Why delivering sustainable drainage is more important than ever
With population growth and further urbanisation putting pressure on our water resources, as well as the climate emergency becoming of ever-increasing importance to everyone, it’s time to view our drainage strategies as more than just a way of ensuring we always have water where we need it and never have water where we don’t want it.
Instead, it’s time to recognise the true value of sustainable drainage systems (SuDS) and deliver these in a way that meets the needs of our future.
What are SuDS?
SuDS, as defined in The SuDS Manual, is drainage designed to mimic natural systems in delivering effective surface water management together with key environmental and social benefits.
Typically, we refer to “the four pillars” of SuDS to reference water quality, water quantity, amenity and biodiversity. SuDS components can take many forms but they are all designed with these four pillars in mind, whether that’s by managing local flood risk, protecting water quality by reducing pollution, or making use of rainwater close to where it falls.
Different SuDS components are used to infiltrate, absorb, harvest, convey, treat, store, and control runoff – integrating these processes through the development and its landscape.
These components can be at the surface or underground, but they should be integrated through the development and local landscape. However, it’s the ones at the surface (which are designed to be multi-functional) which provide the most opportunities for benefits.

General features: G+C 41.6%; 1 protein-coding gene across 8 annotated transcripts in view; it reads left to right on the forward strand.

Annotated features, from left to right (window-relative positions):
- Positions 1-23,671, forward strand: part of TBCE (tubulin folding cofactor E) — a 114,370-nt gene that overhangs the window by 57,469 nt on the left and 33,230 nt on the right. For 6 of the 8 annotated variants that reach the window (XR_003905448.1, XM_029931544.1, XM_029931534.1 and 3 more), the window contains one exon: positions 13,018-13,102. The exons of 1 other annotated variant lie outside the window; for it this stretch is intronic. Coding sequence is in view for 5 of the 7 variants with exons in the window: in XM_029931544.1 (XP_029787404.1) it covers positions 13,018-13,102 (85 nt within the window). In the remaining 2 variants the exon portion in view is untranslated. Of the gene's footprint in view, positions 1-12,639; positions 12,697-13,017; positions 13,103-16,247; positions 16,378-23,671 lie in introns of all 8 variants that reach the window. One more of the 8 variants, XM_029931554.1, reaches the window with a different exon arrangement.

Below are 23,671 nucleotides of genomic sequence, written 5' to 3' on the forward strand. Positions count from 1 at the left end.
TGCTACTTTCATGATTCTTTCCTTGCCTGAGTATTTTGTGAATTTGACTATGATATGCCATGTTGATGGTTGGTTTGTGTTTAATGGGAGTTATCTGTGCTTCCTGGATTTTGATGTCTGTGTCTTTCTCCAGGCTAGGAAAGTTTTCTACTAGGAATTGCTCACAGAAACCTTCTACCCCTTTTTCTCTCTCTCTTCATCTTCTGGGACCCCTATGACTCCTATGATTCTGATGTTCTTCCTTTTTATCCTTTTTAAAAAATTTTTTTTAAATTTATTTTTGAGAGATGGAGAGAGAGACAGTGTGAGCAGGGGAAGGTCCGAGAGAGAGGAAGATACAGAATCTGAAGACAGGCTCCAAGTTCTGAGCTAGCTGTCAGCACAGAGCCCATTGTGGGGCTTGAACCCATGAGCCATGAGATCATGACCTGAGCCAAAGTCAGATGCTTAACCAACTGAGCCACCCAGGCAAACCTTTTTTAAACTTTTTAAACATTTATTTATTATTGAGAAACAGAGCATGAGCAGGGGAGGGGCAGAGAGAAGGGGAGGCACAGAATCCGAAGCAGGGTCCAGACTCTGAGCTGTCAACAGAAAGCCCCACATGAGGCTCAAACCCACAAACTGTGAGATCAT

Why is sustainable drainage important?
The environment is climbing the ranks in terms of people’s priorities and so it’s becoming increasingly obvious that we must recognise the value of existing resources.
One of these valuable resources is water. The average person in the UK uses 150 litres of water every day and with plenty of energy and CO2 required to run it, heat it and pump it, we need to find as many ways as we can to make this aspect of our lives more sustainable.
Sustainable drainage systems that manage and re-use surface water, rather than simply control runoff, offer a lot more environmental benefits. The components can also incorporate vegetation for further advantages to the local landscape. But research suggests that the current English Non-Statutory Technical Standards (NSTS) has a very limited scope (by focusing solely on delivering the hydraulic control of surface water runoff from new developments) and is constraining possible progress within the industry.
Looking beyond sustainability
As important as it is to consider the impact on our environment when planning a drainage strategy, the possible benefits don’t begin and end there. A number of initiatives have highlighted the value that SuDS and blue-green infrastructure can offer to society and businesses on a much wider scale.
By providing better quality spaces, reducing flood risk, improving climate resilience and enhancing habitats and biodiversity, there can be a huge boost in physical health, mental health and overall wellbeing.
A key challenge that the industry is facing though is that the current NSTS aren’t consistent with actual SuDS delivery. It’s becoming increasingly clear that these should be updated to include multiple benefits to ensure that the ambition to deliver high quality SuDS can be realised.